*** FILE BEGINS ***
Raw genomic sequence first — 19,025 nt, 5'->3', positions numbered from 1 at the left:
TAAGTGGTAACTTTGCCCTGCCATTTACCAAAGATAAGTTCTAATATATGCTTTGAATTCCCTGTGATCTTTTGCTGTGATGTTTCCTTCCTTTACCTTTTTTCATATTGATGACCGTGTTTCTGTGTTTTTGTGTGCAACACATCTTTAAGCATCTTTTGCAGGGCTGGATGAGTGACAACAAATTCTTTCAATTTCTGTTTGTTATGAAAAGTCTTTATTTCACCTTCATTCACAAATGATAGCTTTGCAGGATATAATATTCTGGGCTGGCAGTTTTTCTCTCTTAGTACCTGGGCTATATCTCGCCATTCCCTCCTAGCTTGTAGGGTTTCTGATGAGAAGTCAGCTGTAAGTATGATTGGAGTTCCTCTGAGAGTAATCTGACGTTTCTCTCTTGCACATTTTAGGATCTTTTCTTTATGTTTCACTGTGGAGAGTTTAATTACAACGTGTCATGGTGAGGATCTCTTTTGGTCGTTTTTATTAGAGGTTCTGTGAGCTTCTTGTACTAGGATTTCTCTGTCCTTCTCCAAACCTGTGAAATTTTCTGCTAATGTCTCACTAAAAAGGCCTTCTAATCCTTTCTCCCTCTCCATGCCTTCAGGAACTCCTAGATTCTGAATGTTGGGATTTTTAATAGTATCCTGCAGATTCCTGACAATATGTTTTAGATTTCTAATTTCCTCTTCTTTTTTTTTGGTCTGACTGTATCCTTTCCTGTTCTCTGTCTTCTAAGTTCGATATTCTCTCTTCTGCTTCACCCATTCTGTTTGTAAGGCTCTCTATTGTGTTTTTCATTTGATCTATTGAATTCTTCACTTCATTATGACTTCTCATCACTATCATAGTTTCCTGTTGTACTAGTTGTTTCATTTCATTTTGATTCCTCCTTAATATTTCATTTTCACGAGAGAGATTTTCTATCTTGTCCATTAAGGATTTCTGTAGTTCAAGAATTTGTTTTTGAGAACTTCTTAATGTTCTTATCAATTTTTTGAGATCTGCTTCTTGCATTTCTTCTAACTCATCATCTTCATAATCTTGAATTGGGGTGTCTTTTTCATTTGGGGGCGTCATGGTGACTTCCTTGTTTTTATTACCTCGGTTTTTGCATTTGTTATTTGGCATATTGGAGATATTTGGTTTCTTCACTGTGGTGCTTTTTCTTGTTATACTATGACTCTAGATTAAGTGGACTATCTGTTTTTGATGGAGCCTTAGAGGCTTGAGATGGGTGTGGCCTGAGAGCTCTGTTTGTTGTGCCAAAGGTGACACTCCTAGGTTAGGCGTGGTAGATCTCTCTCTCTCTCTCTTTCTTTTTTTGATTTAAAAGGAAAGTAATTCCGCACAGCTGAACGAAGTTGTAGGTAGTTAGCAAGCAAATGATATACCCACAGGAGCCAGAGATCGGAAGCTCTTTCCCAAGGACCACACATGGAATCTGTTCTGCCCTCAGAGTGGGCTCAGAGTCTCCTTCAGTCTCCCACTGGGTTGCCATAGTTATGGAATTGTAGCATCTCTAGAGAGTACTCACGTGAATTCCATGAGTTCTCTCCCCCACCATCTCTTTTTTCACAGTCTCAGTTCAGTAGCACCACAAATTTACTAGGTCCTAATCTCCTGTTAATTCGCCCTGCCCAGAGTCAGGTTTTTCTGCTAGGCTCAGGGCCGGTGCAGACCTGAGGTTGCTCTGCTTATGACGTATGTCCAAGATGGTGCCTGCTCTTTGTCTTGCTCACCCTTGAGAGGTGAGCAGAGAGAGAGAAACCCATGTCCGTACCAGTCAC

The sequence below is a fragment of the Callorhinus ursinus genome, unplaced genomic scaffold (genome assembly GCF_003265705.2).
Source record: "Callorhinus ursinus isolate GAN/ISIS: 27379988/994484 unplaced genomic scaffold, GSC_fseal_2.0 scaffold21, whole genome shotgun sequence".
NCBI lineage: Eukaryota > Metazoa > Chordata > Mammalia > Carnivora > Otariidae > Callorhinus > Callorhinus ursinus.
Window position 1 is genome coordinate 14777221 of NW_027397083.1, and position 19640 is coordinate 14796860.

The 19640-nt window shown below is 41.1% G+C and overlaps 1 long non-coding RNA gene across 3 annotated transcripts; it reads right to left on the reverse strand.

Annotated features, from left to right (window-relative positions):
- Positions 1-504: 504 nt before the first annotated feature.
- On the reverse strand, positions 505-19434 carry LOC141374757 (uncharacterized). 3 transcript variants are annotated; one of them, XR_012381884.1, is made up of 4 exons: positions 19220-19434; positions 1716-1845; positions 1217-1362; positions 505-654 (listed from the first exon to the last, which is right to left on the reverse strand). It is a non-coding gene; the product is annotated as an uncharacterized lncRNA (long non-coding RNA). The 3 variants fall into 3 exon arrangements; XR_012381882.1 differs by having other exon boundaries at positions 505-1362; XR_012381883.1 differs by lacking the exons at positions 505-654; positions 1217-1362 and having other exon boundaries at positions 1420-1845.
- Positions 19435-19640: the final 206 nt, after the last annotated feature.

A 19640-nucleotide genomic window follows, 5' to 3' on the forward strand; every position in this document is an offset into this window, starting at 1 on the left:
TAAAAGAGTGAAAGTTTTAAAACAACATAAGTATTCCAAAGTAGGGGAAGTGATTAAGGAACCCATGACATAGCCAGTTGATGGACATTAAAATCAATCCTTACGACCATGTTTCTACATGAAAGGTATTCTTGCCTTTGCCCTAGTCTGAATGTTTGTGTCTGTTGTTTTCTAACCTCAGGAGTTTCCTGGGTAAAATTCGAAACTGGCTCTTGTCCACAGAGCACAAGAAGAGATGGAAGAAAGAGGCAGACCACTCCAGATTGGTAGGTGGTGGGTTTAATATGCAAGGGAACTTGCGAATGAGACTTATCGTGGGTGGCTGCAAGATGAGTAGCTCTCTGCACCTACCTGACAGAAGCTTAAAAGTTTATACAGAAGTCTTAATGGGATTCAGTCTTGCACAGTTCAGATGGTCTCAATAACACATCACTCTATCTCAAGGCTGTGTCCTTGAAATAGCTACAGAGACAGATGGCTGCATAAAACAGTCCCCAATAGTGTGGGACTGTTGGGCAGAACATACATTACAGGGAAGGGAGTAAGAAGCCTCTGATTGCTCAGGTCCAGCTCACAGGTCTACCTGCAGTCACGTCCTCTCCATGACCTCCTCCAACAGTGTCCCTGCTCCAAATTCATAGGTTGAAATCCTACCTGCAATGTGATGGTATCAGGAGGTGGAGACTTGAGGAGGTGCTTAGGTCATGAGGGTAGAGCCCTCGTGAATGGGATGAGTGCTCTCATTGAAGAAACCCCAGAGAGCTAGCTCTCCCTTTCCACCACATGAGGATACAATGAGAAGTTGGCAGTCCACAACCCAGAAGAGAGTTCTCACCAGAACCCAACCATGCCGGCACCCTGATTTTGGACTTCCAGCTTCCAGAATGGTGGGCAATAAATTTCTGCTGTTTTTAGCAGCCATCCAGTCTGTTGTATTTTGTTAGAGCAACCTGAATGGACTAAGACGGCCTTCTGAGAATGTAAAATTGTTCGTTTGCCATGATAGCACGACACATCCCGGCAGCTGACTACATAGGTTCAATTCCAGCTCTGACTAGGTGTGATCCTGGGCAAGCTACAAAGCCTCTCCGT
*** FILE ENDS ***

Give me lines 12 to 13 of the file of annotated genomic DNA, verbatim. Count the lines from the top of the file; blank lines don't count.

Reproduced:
A 19640-nucleotide genomic window follows, 5' to 3' on the forward strand; every position in this document is an offset into this window, starting at 1 on the left:
TAAAAGAGTGAAAGTTTTAAAACAACATAAGTATTCCAAAGTAGGGGAAGTGATTAAGGAACCCATGACATAGCCAGTTGATGGACATTAAAATCAATCCTTACGACCATGTTTCTACATGAAAGGTATTCTTGCCTTTGCCCTAGTCTGAATGTTTGTGTCTGTTGTTTTCTAACCTCAGGAGTTTCCTGGGTAAAATTCGAAACTGGCTCTTGTCCACAGAGCACAAGAAGAGATGGAAGAAAGAGGCAGACCACTCCAGATTGGTAGGTGGTGGGTTTAATATGCAAGGGAACTTGCGAATGAGACTTATCGTGGGTGGCTGCAAGATGAGTAGCTCTCTGCACCTACCTGACAGAAGCTTAAAAGTTTATACAGAAGTCTTAATGGGATTCAGTCTTGCACAGTTCAGATGGTCTCAATAACACATCACTCTATCTCAAGGCTGTGTCCTTGAAATAGCTACAGAGACAGATGGCTGCATAAAACAGTCCCCAATAGTGTGGGACTGTTGGGCAGAACATACATTACAGGGAAGGGAGTAAGAAGCCTCTGATTGCTCAGGTCCAGCTCACAGGTCTACCTGCAGTCACGTCCTCTCCATGACCTCCTCCAACAGTGTCCCTGCTCCAAATTCATAGGTTGAAATCCTACCTGCAATGTGATGGTATCAGGAGGTGGAGACTTGAGGAGGTGCTTAGGTCATGAGGGTAGAGCCCTCGTGAATGGGATGAGTGCTCTCATTGAAGAAACCCCAGAGAGCTAGCTCTCCCTTTCCACCACATGAGGATACAATGAGAAGTTGGCAGTCCACAACCCAGAAGAGAGTTCTCACCAGAACCCAACCATGCCGGCACCCTGATTTTGGACTTCCAGCTTCCAGAATGGTGGGCAATAAATTTCTGCTGTTTTTAGCAGCCATCCAGTCTGTTGTATTTTGTTAGAGCAACCTGAATGGACTAAGACGGCCTTCTGAGAATGTAAAATTGTTCGTTTGCCATGATAGCACGACACATCCCGGCAGCTGACTACATAGGTTCAATTCCAGCTCTGACTAGGTGTGATCCTGGGCAAGCTACAAAGCCTCTCCGT